The three women screamed and giggled as they plucked the tubular pitchers of rare carnivorous plants in the mountains of Cambodia. The pitchers’ phallic shape reminded them of something, they joked when a friend filmed the scene with a phone.
“Everyone! This looks very familiar to me, as I’ve seen it before,” says a woman in a blue dress, enthusiastically picking up the pitchers of the Nepenthes mirabilis plant. “There are a lot of them here. Oh my God!”
The women broke off some of the distinctive appendages that the plants use to trap insects. They held them suggestively in front of the camera and compared the size of the pitchers to the physique of several men from different parts of Cambodia. “I want them all,” the woman in blue says, showing off four picked pitchers for the camera.
The much-watched video prompted Cambodia’s environment ministry last week to warn the public not to pick the pitchers of the plant, an endangered and legally protected plant. Conservationists fear the growing popularity of smartphones and selfies could increase pressure on the rare plants.
“What they did was wrong,” the ministry said in a post on its Facebook page over photos of the women picking and holding the pitchers. “Don’t do it again in the future. Thank you to everyone who loves and cherishes our natural resources. But please don’t pick the Nepenthes plant or you’ll destroy it.”
The women have not been publicly identified and the government does not want to punish them, the ministry said.
There are over 100 species of Nepenthes, one of several genera of carnivorous plants found around the world. The Nepenthes evolved to produce an elongated container, known as a pitcher, with a lid that can close and trap insects in it. The pitcher secretes nectar that attracts insects.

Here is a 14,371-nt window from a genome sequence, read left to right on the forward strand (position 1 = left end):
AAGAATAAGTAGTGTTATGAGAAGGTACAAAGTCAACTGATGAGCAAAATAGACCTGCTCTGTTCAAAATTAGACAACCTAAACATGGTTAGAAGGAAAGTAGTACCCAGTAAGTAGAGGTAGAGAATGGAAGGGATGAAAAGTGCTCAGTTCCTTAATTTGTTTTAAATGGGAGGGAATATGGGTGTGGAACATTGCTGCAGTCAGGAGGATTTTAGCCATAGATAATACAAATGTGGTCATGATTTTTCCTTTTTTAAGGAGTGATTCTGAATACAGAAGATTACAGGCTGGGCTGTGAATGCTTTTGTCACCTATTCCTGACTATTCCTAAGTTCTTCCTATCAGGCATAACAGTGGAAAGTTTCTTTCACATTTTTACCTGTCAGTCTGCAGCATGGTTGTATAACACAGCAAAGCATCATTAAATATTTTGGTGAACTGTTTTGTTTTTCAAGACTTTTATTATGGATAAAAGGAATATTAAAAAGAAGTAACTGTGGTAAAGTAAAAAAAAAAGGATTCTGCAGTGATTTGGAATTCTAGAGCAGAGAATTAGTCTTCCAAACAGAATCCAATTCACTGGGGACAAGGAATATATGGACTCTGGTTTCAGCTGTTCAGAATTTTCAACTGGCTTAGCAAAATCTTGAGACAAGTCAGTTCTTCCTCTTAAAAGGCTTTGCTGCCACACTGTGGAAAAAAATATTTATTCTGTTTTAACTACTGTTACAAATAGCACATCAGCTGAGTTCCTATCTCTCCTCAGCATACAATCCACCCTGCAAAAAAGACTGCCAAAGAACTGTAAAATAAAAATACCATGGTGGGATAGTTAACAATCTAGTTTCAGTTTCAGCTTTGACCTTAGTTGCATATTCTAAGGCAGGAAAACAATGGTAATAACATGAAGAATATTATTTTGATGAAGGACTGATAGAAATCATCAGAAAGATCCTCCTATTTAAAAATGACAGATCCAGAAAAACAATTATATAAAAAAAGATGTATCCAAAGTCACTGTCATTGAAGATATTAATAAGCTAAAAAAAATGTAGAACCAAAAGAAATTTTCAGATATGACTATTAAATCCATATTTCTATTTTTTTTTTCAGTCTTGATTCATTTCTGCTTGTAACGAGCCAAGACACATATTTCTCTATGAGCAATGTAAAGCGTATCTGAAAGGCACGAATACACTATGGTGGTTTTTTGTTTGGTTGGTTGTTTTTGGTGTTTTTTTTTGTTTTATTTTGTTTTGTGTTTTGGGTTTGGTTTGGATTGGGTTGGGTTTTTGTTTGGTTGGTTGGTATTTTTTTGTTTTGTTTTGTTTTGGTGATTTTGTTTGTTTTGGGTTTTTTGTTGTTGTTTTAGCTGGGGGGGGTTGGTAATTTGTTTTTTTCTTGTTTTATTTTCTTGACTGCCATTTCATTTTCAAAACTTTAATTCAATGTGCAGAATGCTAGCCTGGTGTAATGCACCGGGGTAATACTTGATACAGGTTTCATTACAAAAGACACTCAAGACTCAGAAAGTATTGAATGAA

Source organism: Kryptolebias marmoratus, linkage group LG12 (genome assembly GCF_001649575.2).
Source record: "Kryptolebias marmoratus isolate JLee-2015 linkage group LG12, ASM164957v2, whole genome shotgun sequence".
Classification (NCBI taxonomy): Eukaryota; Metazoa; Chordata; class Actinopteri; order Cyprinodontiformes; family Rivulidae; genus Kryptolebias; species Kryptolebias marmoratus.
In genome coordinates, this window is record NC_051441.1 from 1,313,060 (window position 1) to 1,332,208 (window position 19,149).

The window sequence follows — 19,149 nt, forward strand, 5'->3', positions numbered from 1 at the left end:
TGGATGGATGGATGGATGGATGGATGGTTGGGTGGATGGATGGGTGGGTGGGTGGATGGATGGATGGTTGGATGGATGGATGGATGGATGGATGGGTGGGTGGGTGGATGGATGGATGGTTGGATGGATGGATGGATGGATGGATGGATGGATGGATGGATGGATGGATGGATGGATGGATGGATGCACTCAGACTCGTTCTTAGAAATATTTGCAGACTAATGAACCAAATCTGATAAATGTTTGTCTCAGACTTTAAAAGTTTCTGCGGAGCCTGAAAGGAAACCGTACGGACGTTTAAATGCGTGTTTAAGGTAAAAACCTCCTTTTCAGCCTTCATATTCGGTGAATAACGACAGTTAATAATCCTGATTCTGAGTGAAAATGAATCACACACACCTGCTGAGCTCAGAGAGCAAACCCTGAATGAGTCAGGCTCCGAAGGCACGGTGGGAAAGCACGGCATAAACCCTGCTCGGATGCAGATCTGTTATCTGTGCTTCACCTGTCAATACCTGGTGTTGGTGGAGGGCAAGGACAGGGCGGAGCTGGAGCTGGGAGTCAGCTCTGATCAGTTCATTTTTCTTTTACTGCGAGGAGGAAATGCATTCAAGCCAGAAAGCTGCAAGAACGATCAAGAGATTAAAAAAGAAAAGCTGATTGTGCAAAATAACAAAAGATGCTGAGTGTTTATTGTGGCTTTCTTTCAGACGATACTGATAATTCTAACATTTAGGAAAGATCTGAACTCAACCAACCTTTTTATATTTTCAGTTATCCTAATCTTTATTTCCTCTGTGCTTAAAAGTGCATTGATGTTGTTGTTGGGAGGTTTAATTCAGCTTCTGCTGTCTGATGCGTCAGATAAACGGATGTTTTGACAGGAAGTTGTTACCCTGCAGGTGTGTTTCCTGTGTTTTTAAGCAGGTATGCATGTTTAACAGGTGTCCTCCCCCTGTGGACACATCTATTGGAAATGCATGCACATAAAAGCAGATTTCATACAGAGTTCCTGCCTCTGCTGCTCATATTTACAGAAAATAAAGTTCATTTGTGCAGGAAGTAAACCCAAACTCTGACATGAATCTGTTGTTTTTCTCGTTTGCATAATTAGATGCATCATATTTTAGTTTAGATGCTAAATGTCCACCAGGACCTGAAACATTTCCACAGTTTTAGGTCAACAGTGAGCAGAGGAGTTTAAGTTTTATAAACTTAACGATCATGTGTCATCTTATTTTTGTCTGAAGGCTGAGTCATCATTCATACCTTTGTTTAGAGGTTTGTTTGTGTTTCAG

Once caught, the insects slowly dissolve in the pitcher, which absorbs the nutrients. The ability to catch insects allows the Nepenthes to grow in poor soil. In certain species of Nepenthes, the jug has a phallic appearance when the lid is closed. The resemblance may be so striking that some species of Nepenthes have been nicknamed the “penis flytrap.”
Neth Sopheaktra, a spokesman for the environment ministry, said Cambodia has five species of Nepenthes, and all of them are protected.
Some websites have identified the plants in the video as Nepenthes bokorensis or Nepenthes holdenii. But Neth Sopheaktra said the species the women picked is actually the Nepenthes mirabilis, found in Cambodia’s Bokor Mountains.
“Because this plant is a rare species, we need to protect it,” he said on Wednesday. “The Ministry of Environment is training all people to conserve this plant.”
After the ministry issued its warning, it said it received mostly positive reactions from the public. “Now more people are loving nature and working with governments to conserve biodiversity,” he said.
The problem of people seeking and picking the Nepenthes pitchers is relatively new, Neth Sopheaktra said. “This has happened very recently and has spread online, which could lead to bad behavior from other visitors,” he said.
Roun Ry in Phnom Penh reported.